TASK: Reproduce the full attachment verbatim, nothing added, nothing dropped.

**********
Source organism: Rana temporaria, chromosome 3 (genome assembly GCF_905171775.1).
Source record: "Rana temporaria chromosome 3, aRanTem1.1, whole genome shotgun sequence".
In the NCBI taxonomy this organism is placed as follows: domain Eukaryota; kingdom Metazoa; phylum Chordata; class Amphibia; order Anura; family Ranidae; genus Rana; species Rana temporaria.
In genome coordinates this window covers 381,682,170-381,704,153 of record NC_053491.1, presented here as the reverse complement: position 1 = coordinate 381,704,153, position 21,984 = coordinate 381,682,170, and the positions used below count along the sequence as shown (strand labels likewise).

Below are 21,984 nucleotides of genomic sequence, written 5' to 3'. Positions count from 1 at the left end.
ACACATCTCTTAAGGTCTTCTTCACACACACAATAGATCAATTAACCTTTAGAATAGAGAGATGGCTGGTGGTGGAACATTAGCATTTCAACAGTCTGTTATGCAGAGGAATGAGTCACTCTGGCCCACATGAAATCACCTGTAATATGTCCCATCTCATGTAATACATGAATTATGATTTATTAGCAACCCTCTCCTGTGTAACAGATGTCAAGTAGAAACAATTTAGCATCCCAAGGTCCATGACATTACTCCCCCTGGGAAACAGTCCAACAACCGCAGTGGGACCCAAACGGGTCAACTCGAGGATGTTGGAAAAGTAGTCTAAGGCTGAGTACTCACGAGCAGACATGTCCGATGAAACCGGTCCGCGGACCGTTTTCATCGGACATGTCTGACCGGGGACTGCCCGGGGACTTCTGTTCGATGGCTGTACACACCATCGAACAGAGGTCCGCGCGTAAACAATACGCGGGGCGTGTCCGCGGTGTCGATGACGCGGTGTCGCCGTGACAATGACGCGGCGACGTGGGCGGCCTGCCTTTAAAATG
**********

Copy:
Source organism: Rana temporaria, chromosome 3 (genome assembly GCF_905171775.1).
Source record: "Rana temporaria chromosome 3, aRanTem1.1, whole genome shotgun sequence".
In the NCBI taxonomy this organism is placed as follows: domain Eukaryota; kingdom Metazoa; phylum Chordata; class Amphibia; order Anura; family Ranidae; genus Rana; species Rana temporaria.
In genome coordinates this window covers 381,682,170-381,704,153 of record NC_053491.1, presented here as the reverse complement: position 1 = coordinate 381,704,153, position 21,984 = coordinate 381,682,170, and the positions used below count along the sequence as shown (strand labels likewise).

Below are 21,984 nucleotides of genomic sequence, written 5' to 3'. Positions count from 1 at the left end.
ACACATCTCTTAAGGTCTTCTTCACACACACAATAGATCAATTAACCTTTAGAATAGAGAGATGGCTGGTGGTGGAACATTAGCATTTCAACAGTCTGTTATGCAGAGGAATGAGTCACTCTGGCCCACATGAAATCACCTGTAATATGTCCCATCTCATGTAATACATGAATTATGATTTATTAGCAACCCTCTCCTGTGTAACAGATGTCAAGTAGAAACAATTTAGCATCCCAAGGTCCATGACATTACTCCCCCTGGGAAACAGTCCAACAACCGCAGTGGGACCCAAACGGGTCAACTCGAGGATGTTGGAAAAGTAGTCTAAGGCTGAGTACTCACGAGCAGACATGTCCGATGAAACCGGTCCGCGGACCGTTTTCATCGGACATGTCTGACCGGGGACTGCCCGGGGACTTCTGTTCGATGGCTGTACACACCATCGAACAGAGGTCCGCGCGTAAACAATACGCGGGGCGTGTCCGCGGTGTCGATGACGCGGTGTCGCCGTGACAATGACGCGGCGACGTGGGCGGCCTGCCTTTAAAATG